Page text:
|Messenger photo by Rick Palsgrove|
|Blacklick Creek in Three Creeks Metro Park near Groveport.|
It flows through four counties, is 30 miles long, drains 63 square miles, and 82,000 people live within its watershed.
It is Blacklick Creek and the Mid-Ohio Regional Planning Commission (MORPC) is looking for ideas on how to protect this beautiful fresh water source, one of several major creeks in central Ohio.
"Water is right there behind air in importance to maintaining life," said MORPC Watershed Coordinator David Rutter. "Ohio has a lot of water, which is a valuable resource in a world where places like Arizona and California are limited by water restrictions. As long as we take care of our waterways, like Blacklick Creek, and keep them clean, we will maintain a great resource for our economy and for recreation."
Rutter lead a community discussion seeking public input regarding the creation of a Watershed Action Plan for Blacklick Creek at the Madison Township Community Center on March 25. Two more public meetings about the creek are planned, one March 30 from 6-8 p.m. at Blacklick Woods Metro Park in the Beech Maple Lodge; and another on April 6 from 6-8 p.m. at Tartan East Golf Club, 6140 Babbitt Road, New Albany.
The goal is to come up with a plan to make Blacklick Creek safe for fishing, and swimming as well as to maintain its natural state. A final version of the plan is expected by the end of 2009.
Pollution causes and sources
Rutter said pollution in Blacklick Creek comes from a variety of pollutants that wash into the creek as run off farm fields, streets, rooftops, parking lots, and lawns. These include:
•fertilizers and pesticides from lawns and farm fields cause algae growth which reduces oxygen in the water and kills fish and insects;
•pathogens from pet waste and sewage from failing septic systems disrupt water chemistry and reduce oxygen levels in the water;
•mud from construction sites smother the creek bottom with sediment covering the organisms that live there;
•heavy metals from industry;
•organic compounds from petroleum products leak onto roads and driveways and eventually wash into waterways.
Rutter said that, if fish and bugs can survive in a waterway, then that means the creek is relatively healthy. However, 47 percent of Blacklick Creek is rated fair or poor for fish and bugs.
Besides the stream itself, Rutter noted it is important to also maintain the tree corridor and habitat around a waterway. Such a corridor promotes life and also acts as a filter for a creek.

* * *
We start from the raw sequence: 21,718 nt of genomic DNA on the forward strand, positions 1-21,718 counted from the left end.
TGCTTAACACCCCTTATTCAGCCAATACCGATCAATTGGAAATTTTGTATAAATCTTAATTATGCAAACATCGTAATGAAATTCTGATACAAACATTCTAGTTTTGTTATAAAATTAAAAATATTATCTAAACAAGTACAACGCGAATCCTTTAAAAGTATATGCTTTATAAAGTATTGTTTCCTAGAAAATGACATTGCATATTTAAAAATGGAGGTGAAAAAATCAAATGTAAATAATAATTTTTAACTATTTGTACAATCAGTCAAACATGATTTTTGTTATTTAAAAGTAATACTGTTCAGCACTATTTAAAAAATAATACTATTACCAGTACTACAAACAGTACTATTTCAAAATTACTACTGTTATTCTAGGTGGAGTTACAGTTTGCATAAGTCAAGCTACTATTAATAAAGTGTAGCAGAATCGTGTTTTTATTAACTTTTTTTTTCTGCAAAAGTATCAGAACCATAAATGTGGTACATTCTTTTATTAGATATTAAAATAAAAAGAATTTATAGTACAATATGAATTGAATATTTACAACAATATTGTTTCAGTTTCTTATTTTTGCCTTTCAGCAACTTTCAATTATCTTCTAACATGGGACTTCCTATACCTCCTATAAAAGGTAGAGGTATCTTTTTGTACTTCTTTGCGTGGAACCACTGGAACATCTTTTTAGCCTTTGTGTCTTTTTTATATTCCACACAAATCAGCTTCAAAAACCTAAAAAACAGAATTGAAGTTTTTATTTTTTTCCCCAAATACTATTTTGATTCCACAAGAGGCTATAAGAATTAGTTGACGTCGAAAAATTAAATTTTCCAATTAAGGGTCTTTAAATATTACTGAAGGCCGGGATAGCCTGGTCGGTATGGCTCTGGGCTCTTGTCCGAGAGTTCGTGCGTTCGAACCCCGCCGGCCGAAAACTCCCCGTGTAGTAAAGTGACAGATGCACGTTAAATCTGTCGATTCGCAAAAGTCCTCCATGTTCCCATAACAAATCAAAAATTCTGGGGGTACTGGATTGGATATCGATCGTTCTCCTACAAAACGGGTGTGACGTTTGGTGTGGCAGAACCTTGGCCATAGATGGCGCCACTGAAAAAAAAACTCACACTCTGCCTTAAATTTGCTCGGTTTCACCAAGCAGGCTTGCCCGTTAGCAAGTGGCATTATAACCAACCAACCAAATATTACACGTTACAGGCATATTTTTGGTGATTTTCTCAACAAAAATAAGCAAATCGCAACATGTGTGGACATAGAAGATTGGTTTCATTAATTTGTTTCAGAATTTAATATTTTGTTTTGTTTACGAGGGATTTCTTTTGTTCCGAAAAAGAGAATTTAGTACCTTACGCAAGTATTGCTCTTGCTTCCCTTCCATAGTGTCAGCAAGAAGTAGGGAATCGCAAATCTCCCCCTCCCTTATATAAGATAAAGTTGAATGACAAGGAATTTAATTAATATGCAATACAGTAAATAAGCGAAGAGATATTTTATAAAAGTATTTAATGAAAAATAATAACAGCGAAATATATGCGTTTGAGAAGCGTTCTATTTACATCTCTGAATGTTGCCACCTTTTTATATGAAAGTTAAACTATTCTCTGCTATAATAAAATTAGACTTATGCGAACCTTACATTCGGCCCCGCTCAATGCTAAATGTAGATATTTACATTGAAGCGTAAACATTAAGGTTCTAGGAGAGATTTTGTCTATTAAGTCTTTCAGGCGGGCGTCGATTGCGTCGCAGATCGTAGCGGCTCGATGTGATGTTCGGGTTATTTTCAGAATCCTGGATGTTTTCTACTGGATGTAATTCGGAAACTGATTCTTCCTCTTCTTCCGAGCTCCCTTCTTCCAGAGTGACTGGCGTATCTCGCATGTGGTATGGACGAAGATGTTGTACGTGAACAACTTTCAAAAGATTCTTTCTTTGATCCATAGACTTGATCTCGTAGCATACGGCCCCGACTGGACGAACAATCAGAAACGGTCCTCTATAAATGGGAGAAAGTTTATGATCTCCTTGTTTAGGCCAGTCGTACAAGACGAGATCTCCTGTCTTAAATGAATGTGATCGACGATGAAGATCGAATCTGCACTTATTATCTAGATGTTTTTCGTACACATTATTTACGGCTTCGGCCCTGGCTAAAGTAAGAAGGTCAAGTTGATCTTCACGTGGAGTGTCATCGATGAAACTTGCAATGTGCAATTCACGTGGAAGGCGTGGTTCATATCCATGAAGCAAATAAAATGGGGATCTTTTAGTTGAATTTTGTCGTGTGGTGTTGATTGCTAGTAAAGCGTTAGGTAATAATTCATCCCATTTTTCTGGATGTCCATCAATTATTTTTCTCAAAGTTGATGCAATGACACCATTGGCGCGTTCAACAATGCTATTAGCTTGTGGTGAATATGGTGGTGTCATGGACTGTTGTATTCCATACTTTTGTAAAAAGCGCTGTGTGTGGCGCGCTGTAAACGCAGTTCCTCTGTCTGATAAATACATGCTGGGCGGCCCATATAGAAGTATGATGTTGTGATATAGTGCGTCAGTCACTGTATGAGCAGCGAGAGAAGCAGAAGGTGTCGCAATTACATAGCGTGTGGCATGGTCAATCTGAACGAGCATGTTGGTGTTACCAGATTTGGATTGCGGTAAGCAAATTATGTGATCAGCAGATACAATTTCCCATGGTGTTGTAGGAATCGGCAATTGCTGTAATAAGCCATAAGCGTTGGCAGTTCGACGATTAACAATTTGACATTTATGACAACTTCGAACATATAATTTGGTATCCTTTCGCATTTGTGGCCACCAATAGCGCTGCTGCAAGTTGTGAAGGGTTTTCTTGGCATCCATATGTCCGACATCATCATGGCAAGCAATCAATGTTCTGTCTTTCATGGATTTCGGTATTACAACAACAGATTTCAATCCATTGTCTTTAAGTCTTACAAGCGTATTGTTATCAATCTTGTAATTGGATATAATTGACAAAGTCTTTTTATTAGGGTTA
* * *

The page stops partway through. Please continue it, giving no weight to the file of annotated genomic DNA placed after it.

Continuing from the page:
"Trees and prairie grasses have deep roots which hold the soil. Turf grass, like in lawns, does not," said Rutter.
Pavement makes it difficult to maintain habitats because it is impervious and promotes run off. During high water times, the run off from pavement creates a peak flow that contributes to erosion and flooding.
For example, in Reynoldsburg, though parts of the creek are eight feet below the surrounding floodplain, a major stormwater run off from developed land can still cause deep erosion in the creek bank.
About Blacklick Creek
•Blacklick Creek extends from Delaware County south through eastern and southeastern Franklin County to Three Creeks Metro Park passing through 17 government jurisdictions along the way.
•According to MORPC, about 40 percent of the land around Blacklick Creek is still agricultural. But by 2030, the amount of agricultural land around the creek is expected to drop below 1 percent.
•The southern portion of Blacklick Creek, which eventually flows into Big Walnut Creek and Alum Creek in Three Creeks Metro Park, is more pastoral and open with a broad 100 year floodplain.
•The northern portion of the creek is surrounded by more developed urban land.
"Blacklick Creek has areas I’d put up against Big Darby Creek as far as beauty," said Rutter. "It’s a hidden gem."
For information on MORPC’s Watershed Action Plan, visit www.morpc.org.